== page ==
A sequence \{{x}_{n}\} in X is said to Δconverge to x\in X if x is the unique asymptotic center of \{{u}_{n}\} for every subsequence \{{u}_{n}\} of \{{x}_{n}\}. In this case we write \mathrm{\Delta}\text{}{lim}_{n}{x}_{n}=x and call x the Δlimit of \{{x}_{n}\}.
Lemma 2.6 Let \kappa >0 and (X,\rho ) be a complete CAT(\kappa ) space with diam(X)\le \frac{\pi /2\epsilon}{\sqrt{\kappa}} for some \epsilon \in (0,\pi /2). Then the following statements hold:

(i)
[[8], Corollary 4.4] Every sequence in X has a Δconvergent subsequence;

(ii)
[[8], Proposition 4.5] If \{{x}_{n}\}\subseteq X and \mathrm{\Delta}\text{}{lim}_{n}{x}_{n}=x, then x\in {\bigcap}_{k=1}^{\mathrm{\infty}}\overline{conv}\{{x}_{k},{x}_{k+1},\dots \}, where \overline{conv}(A)=\bigcap \{B:B\supseteq A\mathit{\text{and}}B\mathit{\text{is closed and convex}}\}.
By the uniqueness of asymptotic centers, we can obtain the following lemma (cf. [[27], Lemma 2.8]).
Lemma 2.7 Let \kappa >0 and (X,\rho ) be a complete CAT(\kappa ) space with diam(X)\le \frac{\pi /2\epsilon}{\sqrt{\kappa}} for some \epsilon \in (0,\pi /2). If \{{x}_{n}\} is a sequence in X with A(\{{x}_{n}\})=\{x\} and \{{u}_{n}\} is a subsequence of \{{x}_{n}\} with A(\{{u}_{n}\})=\{u\} and the sequence \{\rho ({x}_{n},u)\} converges, then x=u.
Definition 2.8 Let K be a nonempty subset of a CAT(\kappa ) space (X,\rho ). A mapping T:K\to K is called total asymptotically nonexpansive if there exist nonnegative real sequences \{{\nu}_{n}\}, \{{\mu}_{n}\} with {\nu}_{n}\to 0, {\mu}_{n}\to 0 as n\to \mathrm{\infty} and a strictly increasing continuous function \psi :[0,\mathrm{\infty})\to [0,\mathrm{\infty}) with \psi (0)=0 such that
A point x\in K is called a fixed point of T if x=T(x). We denote with F(T) the set of fixed points of T. A sequence \{{x}_{n}\} in K is called approximate fixed point sequence for T (AFPS in short) if
Algorithm 1 The sequence \{{x}_{n}\} defined by {x}_{1}\in K and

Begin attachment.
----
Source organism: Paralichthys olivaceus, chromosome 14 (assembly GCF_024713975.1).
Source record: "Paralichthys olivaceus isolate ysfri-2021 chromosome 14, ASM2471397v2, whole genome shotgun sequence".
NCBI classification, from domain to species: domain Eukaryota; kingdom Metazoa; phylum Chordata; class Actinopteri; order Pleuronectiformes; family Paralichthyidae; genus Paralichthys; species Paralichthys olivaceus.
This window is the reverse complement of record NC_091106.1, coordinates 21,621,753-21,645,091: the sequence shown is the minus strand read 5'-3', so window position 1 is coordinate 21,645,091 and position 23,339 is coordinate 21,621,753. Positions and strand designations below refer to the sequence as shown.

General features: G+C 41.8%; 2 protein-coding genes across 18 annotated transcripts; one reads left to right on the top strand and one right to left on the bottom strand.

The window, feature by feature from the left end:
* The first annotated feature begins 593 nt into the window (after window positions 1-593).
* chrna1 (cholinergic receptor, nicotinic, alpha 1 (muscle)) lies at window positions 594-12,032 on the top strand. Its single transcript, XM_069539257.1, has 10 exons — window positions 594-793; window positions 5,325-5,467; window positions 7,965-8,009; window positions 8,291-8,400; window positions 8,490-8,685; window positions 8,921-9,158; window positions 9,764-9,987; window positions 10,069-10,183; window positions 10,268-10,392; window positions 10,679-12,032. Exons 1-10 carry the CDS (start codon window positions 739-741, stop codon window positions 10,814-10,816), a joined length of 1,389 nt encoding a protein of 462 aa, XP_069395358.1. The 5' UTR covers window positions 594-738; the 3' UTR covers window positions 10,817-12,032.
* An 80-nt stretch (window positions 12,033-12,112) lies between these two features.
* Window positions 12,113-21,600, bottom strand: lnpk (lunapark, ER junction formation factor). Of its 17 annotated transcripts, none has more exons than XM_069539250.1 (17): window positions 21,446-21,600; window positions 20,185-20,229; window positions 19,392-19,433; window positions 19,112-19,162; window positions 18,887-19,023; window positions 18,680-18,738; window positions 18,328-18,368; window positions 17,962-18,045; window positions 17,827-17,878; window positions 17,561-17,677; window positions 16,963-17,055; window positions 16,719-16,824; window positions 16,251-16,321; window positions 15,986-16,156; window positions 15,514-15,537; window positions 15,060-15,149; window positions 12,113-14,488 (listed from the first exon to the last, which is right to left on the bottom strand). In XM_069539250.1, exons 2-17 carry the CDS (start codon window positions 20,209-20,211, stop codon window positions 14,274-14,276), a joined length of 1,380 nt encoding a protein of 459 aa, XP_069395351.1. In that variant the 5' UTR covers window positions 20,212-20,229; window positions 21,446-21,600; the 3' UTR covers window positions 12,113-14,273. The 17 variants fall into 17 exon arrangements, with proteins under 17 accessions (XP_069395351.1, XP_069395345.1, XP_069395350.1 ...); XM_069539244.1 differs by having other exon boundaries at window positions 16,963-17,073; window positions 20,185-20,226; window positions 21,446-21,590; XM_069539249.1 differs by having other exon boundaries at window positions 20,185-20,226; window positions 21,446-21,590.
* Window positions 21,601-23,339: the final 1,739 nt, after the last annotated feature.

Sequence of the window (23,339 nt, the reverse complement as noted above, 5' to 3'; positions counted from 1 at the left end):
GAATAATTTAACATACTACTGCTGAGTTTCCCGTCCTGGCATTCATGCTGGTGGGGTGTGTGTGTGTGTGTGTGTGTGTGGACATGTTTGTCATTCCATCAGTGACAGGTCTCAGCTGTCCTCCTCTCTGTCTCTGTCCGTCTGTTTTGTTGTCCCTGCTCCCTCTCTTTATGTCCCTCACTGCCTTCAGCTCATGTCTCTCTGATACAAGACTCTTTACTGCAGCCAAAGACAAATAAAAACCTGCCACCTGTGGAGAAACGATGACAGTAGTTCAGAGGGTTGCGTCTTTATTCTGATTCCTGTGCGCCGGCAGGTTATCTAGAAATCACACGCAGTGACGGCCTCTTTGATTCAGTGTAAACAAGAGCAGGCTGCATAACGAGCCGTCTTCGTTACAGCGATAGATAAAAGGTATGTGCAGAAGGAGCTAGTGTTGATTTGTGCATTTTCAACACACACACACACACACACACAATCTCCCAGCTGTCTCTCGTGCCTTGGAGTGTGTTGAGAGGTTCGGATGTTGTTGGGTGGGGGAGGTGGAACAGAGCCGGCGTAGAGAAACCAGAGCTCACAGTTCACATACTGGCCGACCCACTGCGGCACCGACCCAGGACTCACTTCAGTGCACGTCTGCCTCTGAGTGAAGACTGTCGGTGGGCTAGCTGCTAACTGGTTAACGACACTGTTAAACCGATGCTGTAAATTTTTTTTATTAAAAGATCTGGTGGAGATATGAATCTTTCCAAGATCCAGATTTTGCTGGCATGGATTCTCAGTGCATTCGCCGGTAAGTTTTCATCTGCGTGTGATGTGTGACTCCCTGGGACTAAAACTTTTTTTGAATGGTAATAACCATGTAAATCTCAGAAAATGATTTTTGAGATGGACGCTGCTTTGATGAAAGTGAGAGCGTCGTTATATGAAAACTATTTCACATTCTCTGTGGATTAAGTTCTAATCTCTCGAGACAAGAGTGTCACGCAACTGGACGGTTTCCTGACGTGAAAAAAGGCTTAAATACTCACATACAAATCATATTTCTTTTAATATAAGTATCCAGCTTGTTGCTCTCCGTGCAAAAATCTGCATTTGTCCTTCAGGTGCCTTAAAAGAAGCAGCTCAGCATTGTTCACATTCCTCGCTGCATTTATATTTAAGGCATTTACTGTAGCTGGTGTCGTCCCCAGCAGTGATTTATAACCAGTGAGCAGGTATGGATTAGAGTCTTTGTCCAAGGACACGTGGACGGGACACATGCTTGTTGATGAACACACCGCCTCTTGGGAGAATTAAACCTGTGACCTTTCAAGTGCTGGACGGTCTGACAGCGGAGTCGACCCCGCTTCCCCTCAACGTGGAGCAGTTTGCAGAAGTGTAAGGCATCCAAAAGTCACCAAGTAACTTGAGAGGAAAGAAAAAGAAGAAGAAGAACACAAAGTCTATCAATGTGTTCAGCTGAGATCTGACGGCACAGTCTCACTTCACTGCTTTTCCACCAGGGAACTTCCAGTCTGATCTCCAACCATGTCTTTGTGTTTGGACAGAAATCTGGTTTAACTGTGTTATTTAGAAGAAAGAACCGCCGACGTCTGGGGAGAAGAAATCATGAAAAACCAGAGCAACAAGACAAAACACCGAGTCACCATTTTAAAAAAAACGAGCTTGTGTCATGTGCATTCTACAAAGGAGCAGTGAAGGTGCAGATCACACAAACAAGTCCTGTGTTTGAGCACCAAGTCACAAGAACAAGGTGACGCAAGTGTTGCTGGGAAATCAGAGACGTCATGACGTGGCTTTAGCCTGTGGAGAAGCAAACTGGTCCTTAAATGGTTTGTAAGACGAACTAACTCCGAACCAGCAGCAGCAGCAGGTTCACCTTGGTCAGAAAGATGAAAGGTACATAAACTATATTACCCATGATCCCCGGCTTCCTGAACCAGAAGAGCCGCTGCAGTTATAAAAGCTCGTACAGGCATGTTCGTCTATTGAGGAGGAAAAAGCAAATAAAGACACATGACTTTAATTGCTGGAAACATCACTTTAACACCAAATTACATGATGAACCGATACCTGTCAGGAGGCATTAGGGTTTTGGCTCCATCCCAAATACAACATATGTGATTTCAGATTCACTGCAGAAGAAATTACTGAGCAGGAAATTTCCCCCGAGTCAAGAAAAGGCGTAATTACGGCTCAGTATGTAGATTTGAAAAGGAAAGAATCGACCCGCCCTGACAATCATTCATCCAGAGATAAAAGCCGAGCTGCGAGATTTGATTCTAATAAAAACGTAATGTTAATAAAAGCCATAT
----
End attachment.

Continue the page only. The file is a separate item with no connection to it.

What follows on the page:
is called an Ishikawa iterative sequence (see [30]).
If {\beta}_{n}=0 for all n\in \mathbb{N}, then Algorithm 1 reduces to the following.
Algorithm 2 The sequence \{{x}_{n}\} defined by {x}_{1}\in K and
is called a Mann iterative sequence (see [31]).
The following lemma is also needed.
Lemma 2.9 ([[32], Lemma 1])
Let \{{s}_{n}\} and \{{t}_{n}\} be sequences of nonnegative real numbers satisfying
If {\sum}_{n=1}^{\mathrm{\infty}}{t}_{n}<\mathrm{\infty}, then {lim}_{n\to \mathrm{\infty}}{s}_{n} exists.
3 Main results
3.1 Existence theorems
Theorem 3.1 Let \kappa >0 and (X,\rho ) be a complete CAT(\kappa ) space with diam(X)\le \frac{\pi /2\epsilon}{\sqrt{\kappa}} for some \epsilon \in (0,\pi /2). Let K be a nonempty closed convex subset of X, and let T:K\to K be a continuous total asymptotically nonexpansive mapping. Then T has a fixed point in K.
Proof Fix x\in K. We can consider the sequence {\{{T}^{n}(x)\}}_{n=1}^{\mathrm{\infty}} as a bounded sequence in K. Let \varphi :K\to [0,\mathrm{\infty}) be a function defined by
Then there exists w\in K such that \varphi (w)=inf\{\varphi (u):u\in K\}. Since T is total asymptotically nonexpansive, for each n,m\in \mathbb{N}, we have
Let M=diam(K). Taking n\to \mathrm{\infty} in (2), we get that
This implies that
In view of (1), we have
Taking n\to \mathrm{\infty}, we get that
yielding
By (3) and (4), we have {lim}_{m,h\to \mathrm{\infty}}\rho {({T}^{m}(w),{T}^{h}(w))}^{2}\le 0. Therefore, {\{{T}^{n}(w)\}}_{n=1}^{\mathrm{\infty}} is a Cauchy sequence in K and hence converges to some point v\in K. Since T is continuous,
□
From Theorem 3.1 we shall now derive a result for CAT(0) spaces which can also be found in [24].
Corollary 3.2 Let (X,\rho ) be a complete CAT(0) space and K be a nonempty bounded closed convex subset of X. If T:K\to K is a continuous total asymptotically nonexpansive mapping, then T has a fixed point.
Proof It is well known that every convex subset of a CAT(0) space, equipped with the induced metric, is a CAT(0) space (cf. [25]). Then (K,\rho ) is a CAT(0) space and hence it is a CAT(\kappa ) space for all \kappa >0. Notice also that K is Rconvex for R=2. Since K is bounded, we can choose \epsilon \in (0,\pi /2) and \kappa >0 so that diam(K)\le \frac{\pi /2\epsilon}{\sqrt{\kappa}}. The conclusion follows from Theorem 3.1. □
3.2 Demiclosed principle